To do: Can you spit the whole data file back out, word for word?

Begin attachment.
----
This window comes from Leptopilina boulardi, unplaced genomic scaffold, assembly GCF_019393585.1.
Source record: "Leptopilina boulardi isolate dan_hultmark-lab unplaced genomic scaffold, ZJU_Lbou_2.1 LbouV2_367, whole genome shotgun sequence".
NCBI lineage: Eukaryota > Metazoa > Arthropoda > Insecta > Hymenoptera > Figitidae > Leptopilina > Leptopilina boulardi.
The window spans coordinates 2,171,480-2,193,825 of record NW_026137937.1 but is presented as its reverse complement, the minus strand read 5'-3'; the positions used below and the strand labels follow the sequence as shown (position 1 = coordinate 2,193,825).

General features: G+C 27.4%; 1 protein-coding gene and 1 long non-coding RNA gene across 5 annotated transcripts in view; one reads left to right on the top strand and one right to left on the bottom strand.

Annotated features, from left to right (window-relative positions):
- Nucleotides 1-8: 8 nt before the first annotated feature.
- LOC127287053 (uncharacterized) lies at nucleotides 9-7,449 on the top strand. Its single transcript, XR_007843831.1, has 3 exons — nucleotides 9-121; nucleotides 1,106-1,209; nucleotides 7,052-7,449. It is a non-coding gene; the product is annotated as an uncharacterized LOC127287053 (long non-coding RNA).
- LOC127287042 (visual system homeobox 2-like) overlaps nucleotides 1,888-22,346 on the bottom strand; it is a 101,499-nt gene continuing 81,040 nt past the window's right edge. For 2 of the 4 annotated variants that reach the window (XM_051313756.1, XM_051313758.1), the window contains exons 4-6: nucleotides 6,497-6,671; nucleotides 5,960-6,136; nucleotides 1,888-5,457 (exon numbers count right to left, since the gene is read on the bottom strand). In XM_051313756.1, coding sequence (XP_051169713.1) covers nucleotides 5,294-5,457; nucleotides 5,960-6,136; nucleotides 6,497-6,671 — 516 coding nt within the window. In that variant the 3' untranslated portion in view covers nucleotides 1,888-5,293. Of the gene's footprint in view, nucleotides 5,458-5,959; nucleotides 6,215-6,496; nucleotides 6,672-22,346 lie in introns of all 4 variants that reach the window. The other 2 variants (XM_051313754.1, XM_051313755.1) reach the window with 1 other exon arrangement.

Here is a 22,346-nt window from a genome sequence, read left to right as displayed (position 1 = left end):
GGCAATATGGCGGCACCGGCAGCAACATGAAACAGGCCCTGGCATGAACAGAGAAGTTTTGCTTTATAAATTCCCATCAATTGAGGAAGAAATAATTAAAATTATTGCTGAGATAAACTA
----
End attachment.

This window comes from Leptopilina boulardi, unplaced genomic scaffold, assembly GCF_019393585.1.
Source record: "Leptopilina boulardi isolate dan_hultmark-lab unplaced genomic scaffold, ZJU_Lbou_2.1 LbouV2_367, whole genome shotgun sequence".
NCBI lineage: Eukaryota > Metazoa > Arthropoda > Insecta > Hymenoptera > Figitidae > Leptopilina > Leptopilina boulardi.
The window spans coordinates 2,171,480-2,193,825 of record NW_026137937.1 but is presented as its reverse complement, the minus strand read 5'-3'; the positions used below and the strand labels follow the sequence as shown (position 1 = coordinate 2,193,825).

General features: G+C 27.4%; 1 protein-coding gene and 1 long non-coding RNA gene across 5 annotated transcripts in view; one reads left to right on the top strand and one right to left on the bottom strand.

Annotated features, from left to right (window-relative positions):
- Nucleotides 1-8: 8 nt before the first annotated feature.
- LOC127287053 (uncharacterized) lies at nucleotides 9-7,449 on the top strand. Its single transcript, XR_007843831.1, has 3 exons — nucleotides 9-121; nucleotides 1,106-1,209; nucleotides 7,052-7,449. It is a non-coding gene; the product is annotated as an uncharacterized LOC127287053 (long non-coding RNA).
- LOC127287042 (visual system homeobox 2-like) overlaps nucleotides 1,888-22,346 on the bottom strand; it is a 101,499-nt gene continuing 81,040 nt past the window's right edge. For 2 of the 4 annotated variants that reach the window (XM_051313756.1, XM_051313758.1), the window contains exons 4-6: nucleotides 6,497-6,671; nucleotides 5,960-6,136; nucleotides 1,888-5,457 (exon numbers count right to left, since the gene is read on the bottom strand). In XM_051313756.1, coding sequence (XP_051169713.1) covers nucleotides 5,294-5,457; nucleotides 5,960-6,136; nucleotides 6,497-6,671 — 516 coding nt within the window. In that variant the 3' untranslated portion in view covers nucleotides 1,888-5,293. Of the gene's footprint in view, nucleotides 5,458-5,959; nucleotides 6,215-6,496; nucleotides 6,672-22,346 lie in introns of all 4 variants that reach the window. The other 2 variants (XM_051313754.1, XM_051313755.1) reach the window with 1 other exon arrangement.

Here is a 22,346-nt window from a genome sequence, read left to right as displayed (position 1 = left end):
GGCAATATGGCGGCACCGGCAGCAACATGAAACAGGCCCTGGCATGAACAGAGAAGTTTTGCTTTATAAATTCCCATCAATTGAGGAAGAAATAATTAAAATTATTGCTGAGATAAACTA